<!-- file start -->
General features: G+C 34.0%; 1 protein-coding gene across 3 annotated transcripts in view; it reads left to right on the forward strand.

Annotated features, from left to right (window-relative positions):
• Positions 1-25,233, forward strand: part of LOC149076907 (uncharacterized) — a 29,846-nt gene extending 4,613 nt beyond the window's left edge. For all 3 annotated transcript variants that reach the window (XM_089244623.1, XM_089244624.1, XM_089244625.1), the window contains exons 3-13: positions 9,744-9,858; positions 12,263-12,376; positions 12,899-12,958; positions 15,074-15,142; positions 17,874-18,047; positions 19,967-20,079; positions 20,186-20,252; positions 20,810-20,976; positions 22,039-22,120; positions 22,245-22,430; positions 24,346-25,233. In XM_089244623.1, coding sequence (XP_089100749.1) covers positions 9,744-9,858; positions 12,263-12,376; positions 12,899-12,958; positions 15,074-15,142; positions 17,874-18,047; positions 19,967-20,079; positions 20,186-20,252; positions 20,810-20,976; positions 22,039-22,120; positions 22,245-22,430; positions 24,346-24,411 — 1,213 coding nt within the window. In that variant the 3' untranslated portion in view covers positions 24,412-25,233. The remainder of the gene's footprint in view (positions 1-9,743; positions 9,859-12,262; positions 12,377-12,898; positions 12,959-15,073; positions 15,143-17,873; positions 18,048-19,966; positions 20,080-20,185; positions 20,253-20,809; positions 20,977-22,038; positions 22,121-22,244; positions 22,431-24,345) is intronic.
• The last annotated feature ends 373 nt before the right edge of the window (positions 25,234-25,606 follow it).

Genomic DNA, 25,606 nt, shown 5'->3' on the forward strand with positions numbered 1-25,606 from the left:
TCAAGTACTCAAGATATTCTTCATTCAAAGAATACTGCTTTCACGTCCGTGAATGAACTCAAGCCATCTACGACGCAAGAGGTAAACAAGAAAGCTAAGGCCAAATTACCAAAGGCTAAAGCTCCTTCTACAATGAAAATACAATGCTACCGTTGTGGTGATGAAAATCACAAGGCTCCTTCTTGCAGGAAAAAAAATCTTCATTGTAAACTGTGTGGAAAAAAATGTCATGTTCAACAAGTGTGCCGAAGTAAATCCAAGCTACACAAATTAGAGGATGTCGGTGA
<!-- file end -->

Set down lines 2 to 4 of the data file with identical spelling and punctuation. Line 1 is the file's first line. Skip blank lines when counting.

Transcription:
Annotated features, from left to right (window-relative positions):
• Positions 1-25,233, forward strand: part of LOC149076907 (uncharacterized) — a 29,846-nt gene extending 4,613 nt beyond the window's left edge. For all 3 annotated transcript variants that reach the window (XM_089244623.1, XM_089244624.1, XM_089244625.1), the window contains exons 3-13: positions 9,744-9,858; positions 12,263-12,376; positions 12,899-12,958; positions 15,074-15,142; positions 17,874-18,047; positions 19,967-20,079; positions 20,186-20,252; positions 20,810-20,976; positions 22,039-22,120; positions 22,245-22,430; positions 24,346-25,233. In XM_089244623.1, coding sequence (XP_089100749.1) covers positions 9,744-9,858; positions 12,263-12,376; positions 12,899-12,958; positions 15,074-15,142; positions 17,874-18,047; positions 19,967-20,079; positions 20,186-20,252; positions 20,810-20,976; positions 22,039-22,120; positions 22,245-22,430; positions 24,346-24,411 — 1,213 coding nt within the window. In that variant the 3' untranslated portion in view covers positions 24,412-25,233. The remainder of the gene's footprint in view (positions 1-9,743; positions 9,859-12,262; positions 12,377-12,898; positions 12,959-15,073; positions 15,143-17,873; positions 18,048-19,966; positions 20,080-20,185; positions 20,253-20,809; positions 20,977-22,038; positions 22,121-22,244; positions 22,431-24,345) is intronic.
• The last annotated feature ends 373 nt before the right edge of the window (positions 25,234-25,606 follow it).